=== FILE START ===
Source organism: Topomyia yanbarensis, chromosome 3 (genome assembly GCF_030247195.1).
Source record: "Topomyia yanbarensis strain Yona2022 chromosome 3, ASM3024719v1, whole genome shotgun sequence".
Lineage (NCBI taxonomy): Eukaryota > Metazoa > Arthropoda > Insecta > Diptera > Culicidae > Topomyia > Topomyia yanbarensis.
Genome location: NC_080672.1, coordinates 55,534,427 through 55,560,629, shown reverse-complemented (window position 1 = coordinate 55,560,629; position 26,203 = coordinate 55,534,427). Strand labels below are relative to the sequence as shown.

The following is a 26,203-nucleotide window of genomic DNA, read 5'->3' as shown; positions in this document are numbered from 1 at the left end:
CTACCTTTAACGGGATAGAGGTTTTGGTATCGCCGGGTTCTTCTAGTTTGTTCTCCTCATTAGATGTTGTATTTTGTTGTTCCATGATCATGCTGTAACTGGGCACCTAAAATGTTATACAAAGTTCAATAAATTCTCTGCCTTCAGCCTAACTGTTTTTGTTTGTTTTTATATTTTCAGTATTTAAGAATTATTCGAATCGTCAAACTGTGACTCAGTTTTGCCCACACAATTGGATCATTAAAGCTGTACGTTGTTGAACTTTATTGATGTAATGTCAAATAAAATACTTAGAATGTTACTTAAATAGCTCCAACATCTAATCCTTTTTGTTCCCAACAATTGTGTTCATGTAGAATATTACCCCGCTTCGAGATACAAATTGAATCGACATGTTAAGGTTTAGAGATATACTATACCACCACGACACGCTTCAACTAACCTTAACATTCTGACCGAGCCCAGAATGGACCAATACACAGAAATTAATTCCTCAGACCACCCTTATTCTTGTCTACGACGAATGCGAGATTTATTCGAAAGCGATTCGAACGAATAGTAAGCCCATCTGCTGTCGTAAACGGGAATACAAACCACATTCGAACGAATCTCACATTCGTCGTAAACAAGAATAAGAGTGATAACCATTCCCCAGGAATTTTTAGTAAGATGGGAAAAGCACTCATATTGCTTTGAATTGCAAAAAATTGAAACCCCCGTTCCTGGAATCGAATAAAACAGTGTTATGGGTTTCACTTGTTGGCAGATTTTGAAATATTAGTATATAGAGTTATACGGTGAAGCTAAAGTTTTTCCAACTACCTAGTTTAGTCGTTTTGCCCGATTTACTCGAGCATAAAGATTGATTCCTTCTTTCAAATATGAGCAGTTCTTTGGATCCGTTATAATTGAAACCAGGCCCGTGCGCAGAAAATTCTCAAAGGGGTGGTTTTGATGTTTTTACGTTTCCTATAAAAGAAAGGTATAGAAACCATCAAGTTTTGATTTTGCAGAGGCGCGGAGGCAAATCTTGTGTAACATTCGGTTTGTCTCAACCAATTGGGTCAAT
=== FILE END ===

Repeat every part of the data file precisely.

Source organism: Topomyia yanbarensis, chromosome 3 (genome assembly GCF_030247195.1).
Source record: "Topomyia yanbarensis strain Yona2022 chromosome 3, ASM3024719v1, whole genome shotgun sequence".
Lineage (NCBI taxonomy): Eukaryota > Metazoa > Arthropoda > Insecta > Diptera > Culicidae > Topomyia > Topomyia yanbarensis.
Genome location: NC_080672.1, coordinates 55,534,427 through 55,560,629, shown reverse-complemented (window position 1 = coordinate 55,560,629; position 26,203 = coordinate 55,534,427). Strand labels below are relative to the sequence as shown.

The following is a 26,203-nucleotide window of genomic DNA, read 5'->3' as shown; positions in this document are numbered from 1 at the left end:
CTACCTTTAACGGGATAGAGGTTTTGGTATCGCCGGGTTCTTCTAGTTTGTTCTCCTCATTAGATGTTGTATTTTGTTGTTCCATGATCATGCTGTAACTGGGCACCTAAAATGTTATACAAAGTTCAATAAATTCTCTGCCTTCAGCCTAACTGTTTTTGTTTGTTTTTATATTTTCAGTATTTAAGAATTATTCGAATCGTCAAACTGTGACTCAGTTTTGCCCACACAATTGGATCATTAAAGCTGTACGTTGTTGAACTTTATTGATGTAATGTCAAATAAAATACTTAGAATGTTACTTAAATAGCTCCAACATCTAATCCTTTTTGTTCCCAACAATTGTGTTCATGTAGAATATTACCCCGCTTCGAGATACAAATTGAATCGACATGTTAAGGTTTAGAGATATACTATACCACCACGACACGCTTCAACTAACCTTAACATTCTGACCGAGCCCAGAATGGACCAATACACAGAAATTAATTCCTCAGACCACCCTTATTCTTGTCTACGACGAATGCGAGATTTATTCGAAAGCGATTCGAACGAATAGTAAGCCCATCTGCTGTCGTAAACGGGAATACAAACCACATTCGAACGAATCTCACATTCGTCGTAAACAAGAATAAGAGTGATAACCATTCCCCAGGAATTTTTAGTAAGATGGGAAAAGCACTCATATTGCTTTGAATTGCAAAAAATTGAAACCCCCGTTCCTGGAATCGAATAAAACAGTGTTATGGGTTTCACTTGTTGGCAGATTTTGAAATATTAGTATATAGAGTTATACGGTGAAGCTAAAGTTTTTCCAACTACCTAGTTTAGTCGTTTTGCCCGATTTACTCGAGCATAAAGATTGATTCCTTCTTTCAAATATGAGCAGTTCTTTGGATCCGTTATAATTGAAACCAGGCCCGTGCGCAGAAAATTCTCAAAGGGGTGGTTTTGATGTTTTTACGTTTCCTATAAAAGAAAGGTATAGAAACCATCAAGTTTTGATTTTGCAGAGGCGCGGAGGCAAATCTTGTGTAACATTCGGTTTGTCTCAACCAATTGGGTCAAT